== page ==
Collapse, written by Richard Stephenson, is a highly entertaining apocalyptic action/adventure novel that follows the fall of the United States some fifteen years into the future. A series of catastrophic natural disasters, an ongoing war with a rising power in the Middle East and multiple terrorist attacks forces the US to the brink of destruction. Collapse is a unique mixture of geopolitical intrigue, advanced technology and nature’s destructive forces. Taking place fifteen years into the future, this story contains a heavy dose of a science fiction. Science fiction fans will be particularly delighted with the frequent references to Star Trek and 2001: A Space Odyssey. If you are looking for a very realistic apocalyptic scenario, Collapse might not be for you for a couple of reasons. First, while the idea of a rising Middle Eastern power is not hard to imagine, it seems unlikely that such a power would be on the verge of world domination any time soon. Additionally, in terms of realism, it is hard to imagine so many catastrophes happening in such a short time span. To those of you that don’t get too hung up on realism (which I suspect is the vast majority, considering the popularity of zombie apocalypse fiction) I would highly recommend this book. Collapse is a thoroughly entertaining, engaging and compelling action driven story that is told through a number of fascinating, well-developed and likable characters.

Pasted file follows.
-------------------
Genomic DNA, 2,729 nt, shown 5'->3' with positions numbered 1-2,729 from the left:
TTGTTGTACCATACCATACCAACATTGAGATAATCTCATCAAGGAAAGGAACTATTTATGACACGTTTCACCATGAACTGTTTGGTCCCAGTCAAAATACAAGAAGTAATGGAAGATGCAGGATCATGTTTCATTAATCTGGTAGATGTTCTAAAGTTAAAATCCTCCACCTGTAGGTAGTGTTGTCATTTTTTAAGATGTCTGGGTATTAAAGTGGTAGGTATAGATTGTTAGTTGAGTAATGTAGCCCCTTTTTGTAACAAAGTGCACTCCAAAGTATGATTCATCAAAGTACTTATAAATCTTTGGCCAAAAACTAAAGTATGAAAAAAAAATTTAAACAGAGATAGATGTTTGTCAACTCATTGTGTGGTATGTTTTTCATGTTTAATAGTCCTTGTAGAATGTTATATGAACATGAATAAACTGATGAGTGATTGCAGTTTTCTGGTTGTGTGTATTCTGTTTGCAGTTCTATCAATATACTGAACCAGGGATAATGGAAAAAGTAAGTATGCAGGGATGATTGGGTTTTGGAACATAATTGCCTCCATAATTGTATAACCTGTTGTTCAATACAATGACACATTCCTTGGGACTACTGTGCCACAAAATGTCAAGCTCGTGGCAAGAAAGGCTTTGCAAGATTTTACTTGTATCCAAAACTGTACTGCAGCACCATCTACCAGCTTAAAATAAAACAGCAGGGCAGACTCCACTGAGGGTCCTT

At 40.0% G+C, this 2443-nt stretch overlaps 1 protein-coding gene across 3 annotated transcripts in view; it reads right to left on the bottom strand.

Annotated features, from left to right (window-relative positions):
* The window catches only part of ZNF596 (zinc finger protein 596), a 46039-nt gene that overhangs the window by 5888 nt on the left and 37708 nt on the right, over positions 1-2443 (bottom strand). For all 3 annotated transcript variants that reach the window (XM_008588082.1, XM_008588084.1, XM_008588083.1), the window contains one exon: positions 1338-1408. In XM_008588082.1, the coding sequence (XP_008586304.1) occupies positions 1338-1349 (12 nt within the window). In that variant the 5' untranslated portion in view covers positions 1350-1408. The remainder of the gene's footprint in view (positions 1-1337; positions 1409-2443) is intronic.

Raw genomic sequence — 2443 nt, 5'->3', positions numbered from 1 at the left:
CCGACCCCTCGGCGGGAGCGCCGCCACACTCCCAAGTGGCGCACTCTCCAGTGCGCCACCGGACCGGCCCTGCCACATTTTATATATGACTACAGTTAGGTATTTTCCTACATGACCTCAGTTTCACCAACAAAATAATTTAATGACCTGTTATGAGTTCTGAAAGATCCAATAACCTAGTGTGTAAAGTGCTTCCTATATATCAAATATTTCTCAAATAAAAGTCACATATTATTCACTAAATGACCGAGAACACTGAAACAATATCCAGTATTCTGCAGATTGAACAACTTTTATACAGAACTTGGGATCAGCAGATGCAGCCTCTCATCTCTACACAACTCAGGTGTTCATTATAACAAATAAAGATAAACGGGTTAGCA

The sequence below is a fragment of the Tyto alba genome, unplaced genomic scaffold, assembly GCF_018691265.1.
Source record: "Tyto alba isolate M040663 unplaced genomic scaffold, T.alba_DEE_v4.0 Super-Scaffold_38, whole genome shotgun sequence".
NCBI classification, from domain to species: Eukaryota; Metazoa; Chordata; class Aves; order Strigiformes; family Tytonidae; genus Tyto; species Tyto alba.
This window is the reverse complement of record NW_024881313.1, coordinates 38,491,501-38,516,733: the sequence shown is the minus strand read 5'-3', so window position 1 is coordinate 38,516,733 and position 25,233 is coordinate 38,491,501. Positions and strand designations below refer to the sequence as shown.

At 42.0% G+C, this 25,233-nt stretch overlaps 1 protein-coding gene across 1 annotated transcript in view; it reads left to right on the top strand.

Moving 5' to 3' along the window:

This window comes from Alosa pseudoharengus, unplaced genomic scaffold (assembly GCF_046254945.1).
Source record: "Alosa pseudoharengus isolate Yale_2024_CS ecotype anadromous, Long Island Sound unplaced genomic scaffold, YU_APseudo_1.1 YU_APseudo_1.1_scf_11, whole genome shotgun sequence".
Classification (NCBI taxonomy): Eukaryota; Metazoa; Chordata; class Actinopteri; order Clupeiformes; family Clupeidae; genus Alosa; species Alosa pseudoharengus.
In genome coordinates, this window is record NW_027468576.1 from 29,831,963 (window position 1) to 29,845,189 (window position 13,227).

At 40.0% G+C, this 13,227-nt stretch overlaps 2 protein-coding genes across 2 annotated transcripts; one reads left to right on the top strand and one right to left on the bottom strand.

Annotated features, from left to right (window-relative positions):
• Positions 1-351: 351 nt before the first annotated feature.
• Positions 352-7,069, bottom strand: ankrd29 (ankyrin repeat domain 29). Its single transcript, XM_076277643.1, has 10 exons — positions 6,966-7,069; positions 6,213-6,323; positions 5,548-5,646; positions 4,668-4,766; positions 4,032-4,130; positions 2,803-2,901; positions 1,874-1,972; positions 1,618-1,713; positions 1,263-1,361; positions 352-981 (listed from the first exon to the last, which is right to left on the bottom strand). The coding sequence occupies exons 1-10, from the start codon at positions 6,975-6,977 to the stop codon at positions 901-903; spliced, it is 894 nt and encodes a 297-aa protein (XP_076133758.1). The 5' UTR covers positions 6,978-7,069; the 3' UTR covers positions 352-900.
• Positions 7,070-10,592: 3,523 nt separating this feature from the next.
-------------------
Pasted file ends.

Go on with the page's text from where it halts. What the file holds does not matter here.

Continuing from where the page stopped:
The Second Mass reaches Charleston, South Carolina, the new capital of the post apocalyptic United States. While the weary travellers are delighted to find many modern conveniences still available, they are somewhat disheartened when they realize that the fight against the aliens is on hold as they rebuild their ranks. The new president is a former college history professor who intends to keep the power with the people and away from the military leaders. This is a good episode. Watch it here through the Falling Skies web site or through Amazon at the link below:
The Postman is an insightful and inspiring story of a man in his quest to protect the flickering flame of civilization from the imposing dark ages of a post apocalyptic world.